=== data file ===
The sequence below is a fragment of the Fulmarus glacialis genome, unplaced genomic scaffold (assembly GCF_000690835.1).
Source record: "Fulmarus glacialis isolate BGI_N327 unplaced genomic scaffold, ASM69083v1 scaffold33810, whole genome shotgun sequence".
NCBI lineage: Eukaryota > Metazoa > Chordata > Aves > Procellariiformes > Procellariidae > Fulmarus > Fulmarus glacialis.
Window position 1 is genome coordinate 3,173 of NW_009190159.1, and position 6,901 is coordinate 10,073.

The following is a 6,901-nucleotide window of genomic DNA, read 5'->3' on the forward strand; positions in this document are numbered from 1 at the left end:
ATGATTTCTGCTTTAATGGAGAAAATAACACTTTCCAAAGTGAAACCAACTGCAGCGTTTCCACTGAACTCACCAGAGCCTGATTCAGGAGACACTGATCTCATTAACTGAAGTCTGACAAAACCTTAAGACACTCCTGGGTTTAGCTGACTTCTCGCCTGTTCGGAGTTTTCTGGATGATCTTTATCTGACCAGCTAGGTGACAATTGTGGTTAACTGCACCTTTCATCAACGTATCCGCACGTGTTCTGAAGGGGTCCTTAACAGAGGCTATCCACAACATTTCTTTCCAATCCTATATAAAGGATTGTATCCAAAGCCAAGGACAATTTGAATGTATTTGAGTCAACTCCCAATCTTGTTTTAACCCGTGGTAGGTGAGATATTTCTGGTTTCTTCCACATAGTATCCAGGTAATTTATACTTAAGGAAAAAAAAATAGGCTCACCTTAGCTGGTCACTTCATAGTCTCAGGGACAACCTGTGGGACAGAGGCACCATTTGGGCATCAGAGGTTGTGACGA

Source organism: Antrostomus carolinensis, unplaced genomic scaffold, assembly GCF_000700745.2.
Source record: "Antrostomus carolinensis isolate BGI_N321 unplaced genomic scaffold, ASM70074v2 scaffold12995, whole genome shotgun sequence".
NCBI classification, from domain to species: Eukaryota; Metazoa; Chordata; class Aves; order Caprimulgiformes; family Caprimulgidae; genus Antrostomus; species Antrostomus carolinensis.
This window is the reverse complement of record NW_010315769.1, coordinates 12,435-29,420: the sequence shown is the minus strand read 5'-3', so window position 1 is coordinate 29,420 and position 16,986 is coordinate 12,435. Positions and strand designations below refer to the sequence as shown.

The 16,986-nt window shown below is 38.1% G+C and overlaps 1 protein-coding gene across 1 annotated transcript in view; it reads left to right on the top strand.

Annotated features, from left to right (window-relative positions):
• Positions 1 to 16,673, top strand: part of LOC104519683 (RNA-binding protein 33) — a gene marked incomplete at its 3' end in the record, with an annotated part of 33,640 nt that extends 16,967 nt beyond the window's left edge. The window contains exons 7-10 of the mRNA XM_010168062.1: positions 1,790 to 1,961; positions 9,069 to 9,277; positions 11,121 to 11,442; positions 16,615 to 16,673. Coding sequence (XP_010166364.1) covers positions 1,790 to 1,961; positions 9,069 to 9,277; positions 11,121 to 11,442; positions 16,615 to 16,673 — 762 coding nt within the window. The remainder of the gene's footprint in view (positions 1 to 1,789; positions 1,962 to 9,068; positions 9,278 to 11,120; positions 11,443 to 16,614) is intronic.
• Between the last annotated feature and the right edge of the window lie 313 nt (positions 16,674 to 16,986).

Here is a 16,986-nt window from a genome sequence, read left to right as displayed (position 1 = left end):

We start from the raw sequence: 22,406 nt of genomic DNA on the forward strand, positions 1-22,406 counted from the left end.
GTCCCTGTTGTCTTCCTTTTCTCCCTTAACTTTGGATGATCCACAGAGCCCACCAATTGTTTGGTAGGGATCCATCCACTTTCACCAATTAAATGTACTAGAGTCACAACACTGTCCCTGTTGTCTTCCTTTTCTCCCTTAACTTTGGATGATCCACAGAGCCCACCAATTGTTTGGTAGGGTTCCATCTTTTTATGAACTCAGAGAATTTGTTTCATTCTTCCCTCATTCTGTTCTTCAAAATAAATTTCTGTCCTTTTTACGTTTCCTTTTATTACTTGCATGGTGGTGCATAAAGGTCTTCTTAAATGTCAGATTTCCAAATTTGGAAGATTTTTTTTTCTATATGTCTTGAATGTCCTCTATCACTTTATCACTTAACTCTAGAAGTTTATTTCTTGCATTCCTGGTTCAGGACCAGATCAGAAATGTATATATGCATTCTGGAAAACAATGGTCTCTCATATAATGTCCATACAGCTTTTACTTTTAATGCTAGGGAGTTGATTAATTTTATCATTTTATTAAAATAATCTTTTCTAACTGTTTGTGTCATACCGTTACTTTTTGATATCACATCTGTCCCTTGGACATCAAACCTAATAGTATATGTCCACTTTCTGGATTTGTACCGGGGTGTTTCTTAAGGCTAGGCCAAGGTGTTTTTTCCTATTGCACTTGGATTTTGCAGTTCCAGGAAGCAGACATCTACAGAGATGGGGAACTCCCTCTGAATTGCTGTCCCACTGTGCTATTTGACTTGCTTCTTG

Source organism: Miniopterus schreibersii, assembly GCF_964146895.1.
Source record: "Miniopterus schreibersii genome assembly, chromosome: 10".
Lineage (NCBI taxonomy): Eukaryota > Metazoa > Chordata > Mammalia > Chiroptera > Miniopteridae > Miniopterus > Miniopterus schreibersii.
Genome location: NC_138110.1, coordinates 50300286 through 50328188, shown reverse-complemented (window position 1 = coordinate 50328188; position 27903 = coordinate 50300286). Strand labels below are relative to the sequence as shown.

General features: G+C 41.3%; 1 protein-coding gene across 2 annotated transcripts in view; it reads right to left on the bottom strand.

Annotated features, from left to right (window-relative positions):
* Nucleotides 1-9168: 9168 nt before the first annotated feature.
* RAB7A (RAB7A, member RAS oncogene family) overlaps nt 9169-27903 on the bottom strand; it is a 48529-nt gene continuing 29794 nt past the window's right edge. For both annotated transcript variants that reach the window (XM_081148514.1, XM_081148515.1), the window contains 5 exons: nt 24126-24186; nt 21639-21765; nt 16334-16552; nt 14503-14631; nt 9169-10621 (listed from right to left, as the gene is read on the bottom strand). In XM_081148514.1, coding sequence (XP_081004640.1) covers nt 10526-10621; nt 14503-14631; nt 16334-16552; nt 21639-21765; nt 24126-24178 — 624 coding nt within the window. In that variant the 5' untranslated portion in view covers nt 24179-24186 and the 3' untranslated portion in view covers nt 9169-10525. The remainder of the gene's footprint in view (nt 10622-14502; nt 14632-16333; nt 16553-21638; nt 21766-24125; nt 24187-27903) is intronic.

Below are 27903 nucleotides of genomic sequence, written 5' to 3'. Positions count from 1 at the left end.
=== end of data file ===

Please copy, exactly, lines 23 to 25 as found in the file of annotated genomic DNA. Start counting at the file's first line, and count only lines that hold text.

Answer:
Annotated features, from left to right (window-relative positions):
* Nucleotides 1-9168: 9168 nt before the first annotated feature.
* RAB7A (RAB7A, member RAS oncogene family) overlaps nt 9169-27903 on the bottom strand; it is a 48529-nt gene continuing 29794 nt past the window's right edge. For both annotated transcript variants that reach the window (XM_081148514.1, XM_081148515.1), the window contains 5 exons: nt 24126-24186; nt 21639-21765; nt 16334-16552; nt 14503-14631; nt 9169-10621 (listed from right to left, as the gene is read on the bottom strand). In XM_081148514.1, coding sequence (XP_081004640.1) covers nt 10526-10621; nt 14503-14631; nt 16334-16552; nt 21639-21765; nt 24126-24178 — 624 coding nt within the window. In that variant the 5' untranslated portion in view covers nt 24179-24186 and the 3' untranslated portion in view covers nt 9169-10525. The remainder of the gene's footprint in view (nt 10622-14502; nt 14632-16333; nt 16553-21638; nt 21766-24125; nt 24187-27903) is intronic.